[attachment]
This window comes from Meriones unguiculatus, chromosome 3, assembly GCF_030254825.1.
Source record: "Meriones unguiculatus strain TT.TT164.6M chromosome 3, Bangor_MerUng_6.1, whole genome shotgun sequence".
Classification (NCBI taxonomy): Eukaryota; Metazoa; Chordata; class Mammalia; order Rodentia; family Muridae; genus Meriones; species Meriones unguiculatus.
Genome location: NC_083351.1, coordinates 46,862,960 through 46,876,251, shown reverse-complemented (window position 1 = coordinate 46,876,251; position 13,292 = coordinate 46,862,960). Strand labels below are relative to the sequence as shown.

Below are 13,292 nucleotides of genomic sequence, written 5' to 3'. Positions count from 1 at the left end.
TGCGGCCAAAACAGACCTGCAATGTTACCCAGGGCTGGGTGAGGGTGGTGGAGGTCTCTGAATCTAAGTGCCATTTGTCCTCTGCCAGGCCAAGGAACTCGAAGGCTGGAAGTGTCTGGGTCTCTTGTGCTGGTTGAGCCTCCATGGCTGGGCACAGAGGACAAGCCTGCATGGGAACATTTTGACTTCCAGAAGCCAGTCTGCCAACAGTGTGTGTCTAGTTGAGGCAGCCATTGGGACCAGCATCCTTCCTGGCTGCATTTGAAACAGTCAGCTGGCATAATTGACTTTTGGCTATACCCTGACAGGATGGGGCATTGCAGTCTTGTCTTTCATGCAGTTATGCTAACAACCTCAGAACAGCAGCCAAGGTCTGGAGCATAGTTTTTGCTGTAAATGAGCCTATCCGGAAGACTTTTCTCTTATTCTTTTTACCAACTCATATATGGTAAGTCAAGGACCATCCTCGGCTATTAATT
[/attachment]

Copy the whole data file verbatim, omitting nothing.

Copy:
This window comes from Meriones unguiculatus, chromosome 3, assembly GCF_030254825.1.
Source record: "Meriones unguiculatus strain TT.TT164.6M chromosome 3, Bangor_MerUng_6.1, whole genome shotgun sequence".
Classification (NCBI taxonomy): Eukaryota; Metazoa; Chordata; class Mammalia; order Rodentia; family Muridae; genus Meriones; species Meriones unguiculatus.
Genome location: NC_083351.1, coordinates 46,862,960 through 46,876,251, shown reverse-complemented (window position 1 = coordinate 46,876,251; position 13,292 = coordinate 46,862,960). Strand labels below are relative to the sequence as shown.

Below are 13,292 nucleotides of genomic sequence, written 5' to 3'. Positions count from 1 at the left end.
TGCGGCCAAAACAGACCTGCAATGTTACCCAGGGCTGGGTGAGGGTGGTGGAGGTCTCTGAATCTAAGTGCCATTTGTCCTCTGCCAGGCCAAGGAACTCGAAGGCTGGAAGTGTCTGGGTCTCTTGTGCTGGTTGAGCCTCCATGGCTGGGCACAGAGGACAAGCCTGCATGGGAACATTTTGACTTCCAGAAGCCAGTCTGCCAACAGTGTGTGTCTAGTTGAGGCAGCCATTGGGACCAGCATCCTTCCTGGCTGCATTTGAAACAGTCAGCTGGCATAATTGACTTTTGGCTATACCCTGACAGGATGGGGCATTGCAGTCTTGTCTTTCATGCAGTTATGCTAACAACCTCAGAACAGCAGCCAAGGTCTGGAGCATAGTTTTTGCTGTAAATGAGCCTATCCGGAAGACTTTTCTCTTATTCTTTTTACCAACTCATATATGGTAAGTCAAGGACCATCCTCGGCTATTAATT